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Phil Flynn

Phil Flynn is writer of The Energy Report, a daily market commentary discussing oil, the Middle East, American government, economics, and their effects on the world's energies markets, as well as other commodity markets. Contact Mr. Flynn at (888) 264-5665

Oil prices hit another new high in this run and the only thing we must fear is bullishness itself. Ok, maybe another round of covid or a subpar American Petroleum Institute (API) inventory report but the real fear is that we get too bullish, too overbought and everyone decides to run for the exits at one time. The bullish bandwagon that was a lonely place a couple of years ago is now getting very crowded. Yet the market is right about the tight market that the globe is facing and my long-term target near $88.00 should offer resistance but the case for oil in the nineties later in the year is looking solid. The $100.00 per barrel predictions that were made last year should only be correct if we get a major event in a rising interest rate environment, but the way things are going in the world right now, that could very easily happen. China cuts rate and the world from a geo-political aspect seems to be a more dangerous place.

Crude oil prices got mixed signals from Joe Biden’s rambling press conference as he kind of suggested that he might do something to try to rein in oil and gasoline prices. He suggested that his recent foray into releasing oil from the Strategic Petroleum Reserve helped bring down gas prices. Of course people in the oil industry know that is not true. It was the omicron scare that brought down prices. If anything, the release of oil from the reserve probably will be a catalyst for raising prices. Releasing a bit of oil into a demand-driven tight market will only cause demand to surge. Besides, almost none of that oil found its way to U.S. refineries and was shipped off to places like China Japan and South Korea.

Yet the Biden also said that he expects that Russia will move into Ukraine in what he thinks will be a minor incursion that he will regret. Biden warns Russia of ‘Disaster’ if it invades Ukraine. Biden said he suspects Russia will invade but doesn’t think Putin has made up his mind. Yet any incursion, especially one where it would be foolhardy to predict it would only be minor, could have significant risk to Europe’s energy supply. Biden’s track record of predicting the way things would go in military operations has never been that accurate. Afghanistan sadly is the most recent example.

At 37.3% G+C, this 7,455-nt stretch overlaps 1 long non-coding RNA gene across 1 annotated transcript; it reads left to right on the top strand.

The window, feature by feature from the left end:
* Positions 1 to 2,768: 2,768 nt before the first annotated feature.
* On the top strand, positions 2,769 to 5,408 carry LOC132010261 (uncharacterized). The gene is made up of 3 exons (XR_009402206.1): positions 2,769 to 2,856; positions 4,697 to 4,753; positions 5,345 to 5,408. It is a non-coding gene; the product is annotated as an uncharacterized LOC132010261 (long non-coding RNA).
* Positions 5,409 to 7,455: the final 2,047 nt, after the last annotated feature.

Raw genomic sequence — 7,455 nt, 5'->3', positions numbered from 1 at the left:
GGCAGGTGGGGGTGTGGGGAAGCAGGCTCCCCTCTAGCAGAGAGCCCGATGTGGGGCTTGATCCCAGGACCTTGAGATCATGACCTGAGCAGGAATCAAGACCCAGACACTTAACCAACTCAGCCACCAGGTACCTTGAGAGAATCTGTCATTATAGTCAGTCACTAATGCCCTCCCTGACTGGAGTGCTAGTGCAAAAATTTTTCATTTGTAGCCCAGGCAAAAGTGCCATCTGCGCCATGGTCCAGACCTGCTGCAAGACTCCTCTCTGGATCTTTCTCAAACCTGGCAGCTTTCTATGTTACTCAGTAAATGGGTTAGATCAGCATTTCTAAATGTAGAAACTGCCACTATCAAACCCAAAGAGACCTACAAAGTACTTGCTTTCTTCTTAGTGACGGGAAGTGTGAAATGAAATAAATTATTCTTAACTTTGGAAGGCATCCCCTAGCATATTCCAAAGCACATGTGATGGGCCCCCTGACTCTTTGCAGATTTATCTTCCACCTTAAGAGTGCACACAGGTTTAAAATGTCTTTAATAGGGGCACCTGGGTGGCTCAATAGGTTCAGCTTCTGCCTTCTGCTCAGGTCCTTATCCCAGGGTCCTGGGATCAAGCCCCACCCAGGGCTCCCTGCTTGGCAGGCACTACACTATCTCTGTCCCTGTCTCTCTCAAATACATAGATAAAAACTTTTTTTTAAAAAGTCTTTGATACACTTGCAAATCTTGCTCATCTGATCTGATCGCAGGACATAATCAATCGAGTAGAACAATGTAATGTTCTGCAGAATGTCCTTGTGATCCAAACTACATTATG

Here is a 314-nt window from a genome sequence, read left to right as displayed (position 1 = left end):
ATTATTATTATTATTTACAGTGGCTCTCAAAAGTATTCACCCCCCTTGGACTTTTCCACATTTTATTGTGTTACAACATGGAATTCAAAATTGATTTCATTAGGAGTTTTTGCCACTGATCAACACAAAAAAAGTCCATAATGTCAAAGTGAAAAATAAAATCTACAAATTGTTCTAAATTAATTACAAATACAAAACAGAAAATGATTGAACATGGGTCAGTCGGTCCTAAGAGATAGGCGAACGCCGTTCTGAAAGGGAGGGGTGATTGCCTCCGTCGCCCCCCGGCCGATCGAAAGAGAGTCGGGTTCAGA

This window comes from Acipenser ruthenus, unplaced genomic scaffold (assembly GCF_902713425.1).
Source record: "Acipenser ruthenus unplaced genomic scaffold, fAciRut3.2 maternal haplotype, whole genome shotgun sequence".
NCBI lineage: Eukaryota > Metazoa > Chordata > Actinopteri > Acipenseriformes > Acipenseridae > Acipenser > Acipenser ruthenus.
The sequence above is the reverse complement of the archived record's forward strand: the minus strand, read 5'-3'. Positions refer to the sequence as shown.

Biden did suggest there was some progress in the Iranian nuclear talks but was kind of fuzzy on what that progress really was. Of course Iran continues to sell oil to China.  It has been reported that Iran has been boasting lately that it is defeating the sanctions, selling much more oil than in 2019-2020, implying that it does need to make a concession at the Vienna talks. So China’s increased volume of imports of Iranian oil and its official admission in customs data provides diplomatic leverage to Tehran.  

Estimates are that oil exports have topped 600,000 barrels per day in 2021 compared with around 200,000 in 2019 and the first nine months of 2020. Imports from Iran have accounted for about 6% of China’s crude oil imports, according to shipping data and trader estimates.

The crude oil market did get a boost after the Wall Street Journal reported that China cut its benchmark interest rate to bolster its flagging economy.  The country’s central bank stepped in to support a slowing economy that has been weighed down by a slump in the property market during a politically important year for leader Xi Jinping. China cutting rates as the U.S. raises them is going to be an interesting scenario but as long as the U.S. dollar does not get too strong, it should be bullish for oil demand.

The API report failed to inspire more bullishness. The API showed a surprise 1.404 million barrel crude build and another large 3.463 million barrel increase in gasoline supply. Too early to tell whether this is usable gas or components. Distillates did fall by 1.496 million barrels. Because of the holiday, we get the EIA natural gas report at 9:30 central time and the petroleum status report at 10:00. The numbers need to be more bullish than API to give oil a lift. Look at gas demand to see if that ticks back up while distillate demand is expected to be solid.

Natural gas continues to move on weather and political developments in Europe. We should see a 200 plus withdrawal today from the EIA.

We continue to be bullish but be on guard for corrections. Look for breaks to position and hedge.

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